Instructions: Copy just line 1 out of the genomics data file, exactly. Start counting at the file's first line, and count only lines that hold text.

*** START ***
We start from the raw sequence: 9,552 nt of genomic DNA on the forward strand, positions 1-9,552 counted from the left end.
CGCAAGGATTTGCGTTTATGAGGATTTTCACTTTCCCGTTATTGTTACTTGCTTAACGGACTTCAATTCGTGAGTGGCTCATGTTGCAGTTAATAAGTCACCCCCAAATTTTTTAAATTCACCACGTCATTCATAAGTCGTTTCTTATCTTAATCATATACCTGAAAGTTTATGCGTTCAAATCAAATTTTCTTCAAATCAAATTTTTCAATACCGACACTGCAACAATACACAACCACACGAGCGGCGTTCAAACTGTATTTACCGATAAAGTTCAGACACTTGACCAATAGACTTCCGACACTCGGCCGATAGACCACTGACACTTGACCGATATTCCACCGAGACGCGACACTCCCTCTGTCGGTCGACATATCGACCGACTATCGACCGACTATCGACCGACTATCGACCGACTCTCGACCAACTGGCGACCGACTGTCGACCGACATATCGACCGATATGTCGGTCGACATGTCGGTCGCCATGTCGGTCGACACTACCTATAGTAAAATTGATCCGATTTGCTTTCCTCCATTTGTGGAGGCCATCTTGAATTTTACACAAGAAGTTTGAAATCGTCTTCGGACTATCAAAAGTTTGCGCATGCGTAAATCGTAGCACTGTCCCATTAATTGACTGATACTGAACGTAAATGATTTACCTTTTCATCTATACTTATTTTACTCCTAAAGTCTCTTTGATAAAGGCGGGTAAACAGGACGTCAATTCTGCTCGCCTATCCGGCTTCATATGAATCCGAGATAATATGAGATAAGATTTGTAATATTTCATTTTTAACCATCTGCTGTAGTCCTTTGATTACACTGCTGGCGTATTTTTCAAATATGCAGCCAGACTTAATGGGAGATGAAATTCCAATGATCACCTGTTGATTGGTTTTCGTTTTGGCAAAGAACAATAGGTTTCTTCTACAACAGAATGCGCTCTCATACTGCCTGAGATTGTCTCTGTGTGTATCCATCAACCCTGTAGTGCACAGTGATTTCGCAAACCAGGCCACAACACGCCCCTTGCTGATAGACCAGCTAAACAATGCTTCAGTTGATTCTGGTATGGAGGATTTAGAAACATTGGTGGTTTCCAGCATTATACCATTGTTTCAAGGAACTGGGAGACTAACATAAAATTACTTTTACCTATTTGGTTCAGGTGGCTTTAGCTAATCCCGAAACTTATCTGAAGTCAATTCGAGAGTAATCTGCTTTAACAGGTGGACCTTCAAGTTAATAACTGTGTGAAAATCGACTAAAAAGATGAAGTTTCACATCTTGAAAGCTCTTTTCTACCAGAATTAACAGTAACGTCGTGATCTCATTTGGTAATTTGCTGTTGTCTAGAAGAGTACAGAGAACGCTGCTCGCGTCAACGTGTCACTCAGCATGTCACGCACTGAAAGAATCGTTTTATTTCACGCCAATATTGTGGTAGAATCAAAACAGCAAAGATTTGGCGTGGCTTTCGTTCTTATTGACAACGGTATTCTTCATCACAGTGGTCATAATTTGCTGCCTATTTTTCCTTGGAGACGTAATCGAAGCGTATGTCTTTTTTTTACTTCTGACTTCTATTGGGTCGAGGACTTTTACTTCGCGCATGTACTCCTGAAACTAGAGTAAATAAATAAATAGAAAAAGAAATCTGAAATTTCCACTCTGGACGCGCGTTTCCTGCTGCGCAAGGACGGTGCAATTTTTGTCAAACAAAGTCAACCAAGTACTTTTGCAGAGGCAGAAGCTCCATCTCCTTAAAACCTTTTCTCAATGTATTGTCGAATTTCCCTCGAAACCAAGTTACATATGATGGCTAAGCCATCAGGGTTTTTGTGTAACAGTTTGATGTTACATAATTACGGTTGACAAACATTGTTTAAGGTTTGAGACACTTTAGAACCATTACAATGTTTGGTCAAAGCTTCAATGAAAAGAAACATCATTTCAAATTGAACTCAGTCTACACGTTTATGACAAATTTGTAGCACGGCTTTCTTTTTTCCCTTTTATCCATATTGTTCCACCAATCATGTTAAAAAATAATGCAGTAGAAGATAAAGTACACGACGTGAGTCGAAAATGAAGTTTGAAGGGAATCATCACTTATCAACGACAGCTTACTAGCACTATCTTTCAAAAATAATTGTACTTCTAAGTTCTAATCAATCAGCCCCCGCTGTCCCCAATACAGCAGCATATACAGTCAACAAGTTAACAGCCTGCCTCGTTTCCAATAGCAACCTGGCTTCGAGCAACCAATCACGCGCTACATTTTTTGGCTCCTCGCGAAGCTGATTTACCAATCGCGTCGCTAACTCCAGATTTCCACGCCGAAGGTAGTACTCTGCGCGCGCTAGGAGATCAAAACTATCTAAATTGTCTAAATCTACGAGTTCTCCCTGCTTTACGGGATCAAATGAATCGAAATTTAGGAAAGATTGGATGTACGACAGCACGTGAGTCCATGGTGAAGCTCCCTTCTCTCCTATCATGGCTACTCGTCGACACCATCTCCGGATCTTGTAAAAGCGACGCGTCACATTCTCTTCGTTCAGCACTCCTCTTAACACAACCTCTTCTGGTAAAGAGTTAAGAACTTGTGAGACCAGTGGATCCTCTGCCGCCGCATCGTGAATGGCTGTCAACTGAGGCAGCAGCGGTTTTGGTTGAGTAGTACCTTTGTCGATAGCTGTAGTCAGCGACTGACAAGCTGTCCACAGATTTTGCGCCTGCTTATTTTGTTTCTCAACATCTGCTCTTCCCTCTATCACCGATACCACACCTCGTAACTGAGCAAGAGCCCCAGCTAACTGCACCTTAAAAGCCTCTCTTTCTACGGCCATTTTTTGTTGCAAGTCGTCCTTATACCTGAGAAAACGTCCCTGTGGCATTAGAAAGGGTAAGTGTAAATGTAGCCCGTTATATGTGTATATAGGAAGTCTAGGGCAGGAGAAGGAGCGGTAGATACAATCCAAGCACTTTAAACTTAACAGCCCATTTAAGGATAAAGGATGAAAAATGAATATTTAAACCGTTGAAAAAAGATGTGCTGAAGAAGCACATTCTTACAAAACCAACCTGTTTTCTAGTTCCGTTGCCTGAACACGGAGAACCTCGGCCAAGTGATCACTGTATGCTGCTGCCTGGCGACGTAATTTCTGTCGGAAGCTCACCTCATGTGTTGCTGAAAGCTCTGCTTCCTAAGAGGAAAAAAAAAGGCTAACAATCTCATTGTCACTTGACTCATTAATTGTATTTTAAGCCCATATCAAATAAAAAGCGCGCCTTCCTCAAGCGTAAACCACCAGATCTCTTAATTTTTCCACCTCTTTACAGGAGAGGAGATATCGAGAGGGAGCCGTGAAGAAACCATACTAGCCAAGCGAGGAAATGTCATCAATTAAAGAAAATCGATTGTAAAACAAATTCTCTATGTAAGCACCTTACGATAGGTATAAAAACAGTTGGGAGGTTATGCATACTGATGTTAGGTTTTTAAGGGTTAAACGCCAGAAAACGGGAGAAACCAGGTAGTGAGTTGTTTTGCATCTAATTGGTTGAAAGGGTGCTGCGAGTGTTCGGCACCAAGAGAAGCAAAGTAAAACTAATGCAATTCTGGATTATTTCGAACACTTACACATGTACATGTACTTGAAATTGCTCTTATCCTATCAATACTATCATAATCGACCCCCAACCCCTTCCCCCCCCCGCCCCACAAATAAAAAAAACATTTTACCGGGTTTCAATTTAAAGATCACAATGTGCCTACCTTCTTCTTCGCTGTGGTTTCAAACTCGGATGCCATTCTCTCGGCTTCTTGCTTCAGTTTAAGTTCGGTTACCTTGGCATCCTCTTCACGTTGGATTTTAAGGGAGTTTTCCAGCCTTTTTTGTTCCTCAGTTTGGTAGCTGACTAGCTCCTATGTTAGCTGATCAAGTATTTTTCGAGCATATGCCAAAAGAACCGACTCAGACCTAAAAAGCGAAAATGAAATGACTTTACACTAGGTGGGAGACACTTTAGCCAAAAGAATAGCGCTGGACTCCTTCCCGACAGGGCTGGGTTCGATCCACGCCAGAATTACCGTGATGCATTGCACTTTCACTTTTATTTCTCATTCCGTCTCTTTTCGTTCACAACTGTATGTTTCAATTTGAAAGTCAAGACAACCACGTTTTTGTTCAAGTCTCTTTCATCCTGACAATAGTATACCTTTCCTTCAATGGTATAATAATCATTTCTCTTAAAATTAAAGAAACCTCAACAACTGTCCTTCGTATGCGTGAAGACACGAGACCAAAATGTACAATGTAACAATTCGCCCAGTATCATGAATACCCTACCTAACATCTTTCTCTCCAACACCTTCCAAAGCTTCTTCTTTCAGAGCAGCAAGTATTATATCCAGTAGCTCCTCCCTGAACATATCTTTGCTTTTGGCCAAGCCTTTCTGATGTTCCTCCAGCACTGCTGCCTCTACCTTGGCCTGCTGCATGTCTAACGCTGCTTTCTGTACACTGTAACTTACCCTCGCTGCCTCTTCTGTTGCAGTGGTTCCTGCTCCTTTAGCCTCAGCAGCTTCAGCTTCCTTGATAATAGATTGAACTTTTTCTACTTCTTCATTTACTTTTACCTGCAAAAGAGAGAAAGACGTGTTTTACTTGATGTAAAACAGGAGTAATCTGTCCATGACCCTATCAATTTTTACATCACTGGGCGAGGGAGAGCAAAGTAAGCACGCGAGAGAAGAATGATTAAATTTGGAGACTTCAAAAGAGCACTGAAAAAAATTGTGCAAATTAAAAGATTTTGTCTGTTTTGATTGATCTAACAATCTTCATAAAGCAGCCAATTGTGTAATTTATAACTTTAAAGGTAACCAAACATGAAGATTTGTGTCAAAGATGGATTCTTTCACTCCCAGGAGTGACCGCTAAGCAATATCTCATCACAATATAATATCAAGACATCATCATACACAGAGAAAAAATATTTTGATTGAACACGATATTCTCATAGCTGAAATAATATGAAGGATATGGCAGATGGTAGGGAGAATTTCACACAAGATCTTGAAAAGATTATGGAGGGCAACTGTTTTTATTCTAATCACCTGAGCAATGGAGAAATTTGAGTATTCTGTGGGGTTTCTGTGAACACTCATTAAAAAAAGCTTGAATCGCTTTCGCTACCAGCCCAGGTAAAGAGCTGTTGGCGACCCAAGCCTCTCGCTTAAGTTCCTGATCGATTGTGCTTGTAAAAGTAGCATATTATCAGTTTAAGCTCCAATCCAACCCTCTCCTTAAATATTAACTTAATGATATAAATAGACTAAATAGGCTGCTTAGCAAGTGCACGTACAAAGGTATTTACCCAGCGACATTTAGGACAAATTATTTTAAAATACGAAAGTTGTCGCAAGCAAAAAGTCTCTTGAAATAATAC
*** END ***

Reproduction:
We start from the raw sequence: 9,552 nt of genomic DNA on the forward strand, positions 1-9,552 counted from the left end.